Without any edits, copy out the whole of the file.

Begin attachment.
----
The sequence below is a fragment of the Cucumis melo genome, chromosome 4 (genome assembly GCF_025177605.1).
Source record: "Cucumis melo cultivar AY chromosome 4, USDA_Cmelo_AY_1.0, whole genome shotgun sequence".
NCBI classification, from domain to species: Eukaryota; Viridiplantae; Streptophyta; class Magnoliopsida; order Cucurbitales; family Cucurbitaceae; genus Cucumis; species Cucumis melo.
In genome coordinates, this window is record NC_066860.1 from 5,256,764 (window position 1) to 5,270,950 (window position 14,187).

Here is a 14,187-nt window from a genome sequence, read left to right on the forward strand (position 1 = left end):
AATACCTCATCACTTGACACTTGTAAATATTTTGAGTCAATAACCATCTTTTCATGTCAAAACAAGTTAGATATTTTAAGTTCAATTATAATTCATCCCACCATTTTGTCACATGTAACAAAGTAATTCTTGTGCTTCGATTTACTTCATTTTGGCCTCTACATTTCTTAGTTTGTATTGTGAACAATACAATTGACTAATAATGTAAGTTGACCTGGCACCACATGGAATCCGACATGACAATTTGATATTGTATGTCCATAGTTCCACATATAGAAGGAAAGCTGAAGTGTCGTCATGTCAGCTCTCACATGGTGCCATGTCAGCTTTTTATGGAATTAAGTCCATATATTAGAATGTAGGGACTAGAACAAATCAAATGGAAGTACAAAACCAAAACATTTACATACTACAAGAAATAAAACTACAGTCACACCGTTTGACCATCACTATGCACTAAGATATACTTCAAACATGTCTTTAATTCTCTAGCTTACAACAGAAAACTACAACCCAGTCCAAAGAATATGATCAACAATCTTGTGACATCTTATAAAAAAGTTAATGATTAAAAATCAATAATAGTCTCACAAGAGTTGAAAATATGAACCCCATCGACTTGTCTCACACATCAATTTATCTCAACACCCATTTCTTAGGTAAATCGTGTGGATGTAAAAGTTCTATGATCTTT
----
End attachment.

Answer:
The sequence below is a fragment of the Cucumis melo genome, chromosome 4 (genome assembly GCF_025177605.1).
Source record: "Cucumis melo cultivar AY chromosome 4, USDA_Cmelo_AY_1.0, whole genome shotgun sequence".
NCBI classification, from domain to species: Eukaryota; Viridiplantae; Streptophyta; class Magnoliopsida; order Cucurbitales; family Cucurbitaceae; genus Cucumis; species Cucumis melo.
In genome coordinates, this window is record NC_066860.1 from 5,256,764 (window position 1) to 5,270,950 (window position 14,187).

Here is a 14,187-nt window from a genome sequence, read left to right on the forward strand (position 1 = left end):
AATACCTCATCACTTGACACTTGTAAATATTTTGAGTCAATAACCATCTTTTCATGTCAAAACAAGTTAGATATTTTAAGTTCAATTATAATTCATCCCACCATTTTGTCACATGTAACAAAGTAATTCTTGTGCTTCGATTTACTTCATTTTGGCCTCTACATTTCTTAGTTTGTATTGTGAACAATACAATTGACTAATAATGTAAGTTGACCTGGCACCACATGGAATCCGACATGACAATTTGATATTGTATGTCCATAGTTCCACATATAGAAGGAAAGCTGAAGTGTCGTCATGTCAGCTCTCACATGGTGCCATGTCAGCTTTTTATGGAATTAAGTCCATATATTAGAATGTAGGGACTAGAACAAATCAAATGGAAGTACAAAACCAAAACATTTACATACTACAAGAAATAAAACTACAGTCACACCGTTTGACCATCACTATGCACTAAGATATACTTCAAACATGTCTTTAATTCTCTAGCTTACAACAGAAAACTACAACCCAGTCCAAAGAATATGATCAACAATCTTGTGACATCTTATAAAAAAGTTAATGATTAAAAATCAATAATAGTCTCACAAGAGTTGAAAATATGAACCCCATCGACTTGTCTCACACATCAATTTATCTCAACACCCATTTCTTAGGTAAATCGTGTGGATGTAAAAGTTCTATGATCTTT